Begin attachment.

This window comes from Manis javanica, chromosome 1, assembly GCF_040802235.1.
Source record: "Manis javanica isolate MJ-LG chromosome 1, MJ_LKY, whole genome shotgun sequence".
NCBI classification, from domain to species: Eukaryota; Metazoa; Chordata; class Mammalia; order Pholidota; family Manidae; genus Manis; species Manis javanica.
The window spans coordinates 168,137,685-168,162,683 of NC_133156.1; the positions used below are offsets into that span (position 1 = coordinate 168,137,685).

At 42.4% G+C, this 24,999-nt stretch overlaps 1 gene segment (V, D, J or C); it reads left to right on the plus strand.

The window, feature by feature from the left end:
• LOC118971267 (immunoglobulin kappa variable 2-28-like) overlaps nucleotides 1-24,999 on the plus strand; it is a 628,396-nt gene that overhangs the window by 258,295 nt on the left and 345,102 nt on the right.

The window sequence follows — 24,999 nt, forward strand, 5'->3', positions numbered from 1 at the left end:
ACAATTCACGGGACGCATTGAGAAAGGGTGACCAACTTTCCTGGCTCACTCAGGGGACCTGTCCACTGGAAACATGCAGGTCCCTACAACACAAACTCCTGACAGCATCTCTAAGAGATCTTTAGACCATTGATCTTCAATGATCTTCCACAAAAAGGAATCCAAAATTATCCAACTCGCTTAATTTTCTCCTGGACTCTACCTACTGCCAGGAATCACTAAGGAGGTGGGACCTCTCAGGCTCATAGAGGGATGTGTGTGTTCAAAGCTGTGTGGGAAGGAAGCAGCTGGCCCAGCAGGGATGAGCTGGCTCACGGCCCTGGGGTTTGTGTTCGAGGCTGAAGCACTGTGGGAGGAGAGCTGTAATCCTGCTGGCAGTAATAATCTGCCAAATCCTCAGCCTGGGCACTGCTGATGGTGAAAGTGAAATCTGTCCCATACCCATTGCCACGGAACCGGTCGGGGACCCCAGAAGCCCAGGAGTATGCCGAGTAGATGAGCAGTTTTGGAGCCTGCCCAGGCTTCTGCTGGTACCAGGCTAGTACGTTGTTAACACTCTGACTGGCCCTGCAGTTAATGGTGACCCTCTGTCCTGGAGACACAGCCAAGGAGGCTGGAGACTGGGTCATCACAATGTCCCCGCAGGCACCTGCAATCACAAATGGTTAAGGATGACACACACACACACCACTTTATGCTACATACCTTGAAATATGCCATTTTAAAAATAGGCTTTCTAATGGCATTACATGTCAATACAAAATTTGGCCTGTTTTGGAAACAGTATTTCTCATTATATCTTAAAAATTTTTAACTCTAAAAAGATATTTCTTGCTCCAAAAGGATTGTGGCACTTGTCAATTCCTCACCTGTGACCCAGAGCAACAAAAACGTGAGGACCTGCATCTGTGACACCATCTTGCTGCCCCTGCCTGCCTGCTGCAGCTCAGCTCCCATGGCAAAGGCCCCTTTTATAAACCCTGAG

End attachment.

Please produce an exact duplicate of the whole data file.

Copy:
This window comes from Manis javanica, chromosome 1, assembly GCF_040802235.1.
Source record: "Manis javanica isolate MJ-LG chromosome 1, MJ_LKY, whole genome shotgun sequence".
NCBI classification, from domain to species: Eukaryota; Metazoa; Chordata; class Mammalia; order Pholidota; family Manidae; genus Manis; species Manis javanica.
The window spans coordinates 168,137,685-168,162,683 of NC_133156.1; the positions used below are offsets into that span (position 1 = coordinate 168,137,685).

At 42.4% G+C, this 24,999-nt stretch overlaps 1 gene segment (V, D, J or C); it reads left to right on the plus strand.

The window, feature by feature from the left end:
• LOC118971267 (immunoglobulin kappa variable 2-28-like) overlaps nucleotides 1-24,999 on the plus strand; it is a 628,396-nt gene that overhangs the window by 258,295 nt on the left and 345,102 nt on the right.

The window sequence follows — 24,999 nt, forward strand, 5'->3', positions numbered from 1 at the left end:
ACAATTCACGGGACGCATTGAGAAAGGGTGACCAACTTTCCTGGCTCACTCAGGGGACCTGTCCACTGGAAACATGCAGGTCCCTACAACACAAACTCCTGACAGCATCTCTAAGAGATCTTTAGACCATTGATCTTCAATGATCTTCCACAAAAAGGAATCCAAAATTATCCAACTCGCTTAATTTTCTCCTGGACTCTACCTACTGCCAGGAATCACTAAGGAGGTGGGACCTCTCAGGCTCATAGAGGGATGTGTGTGTTCAAAGCTGTGTGGGAAGGAAGCAGCTGGCCCAGCAGGGATGAGCTGGCTCACGGCCCTGGGGTTTGTGTTCGAGGCTGAAGCACTGTGGGAGGAGAGCTGTAATCCTGCTGGCAGTAATAATCTGCCAAATCCTCAGCCTGGGCACTGCTGATGGTGAAAGTGAAATCTGTCCCATACCCATTGCCACGGAACCGGTCGGGGACCCCAGAAGCCCAGGAGTATGCCGAGTAGATGAGCAGTTTTGGAGCCTGCCCAGGCTTCTGCTGGTACCAGGCTAGTACGTTGTTAACACTCTGACTGGCCCTGCAGTTAATGGTGACCCTCTGTCCTGGAGACACAGCCAAGGAGGCTGGAGACTGGGTCATCACAATGTCCCCGCAGGCACCTGCAATCACAAATGGTTAAGGATGACACACACACACACCACTTTATGCTACATACCTTGAAATATGCCATTTTAAAAATAGGCTTTCTAATGGCATTACATGTCAATACAAAATTTGGCCTGTTTTGGAAACAGTATTTCTCATTATATCTTAAAAATTTTTAACTCTAAAAAGATATTTCTTGCTCCAAAAGGATTGTGGCACTTGTCAATTCCTCACCTGTGACCCAGAGCAACAAAAACGTGAGGACCTGCATCTGTGACACCATCTTGCTGCCCCTGCCTGCCTGCTGCAGCTCAGCTCCCATGGCAAAGGCCCCTTTTATAAACCCTGAG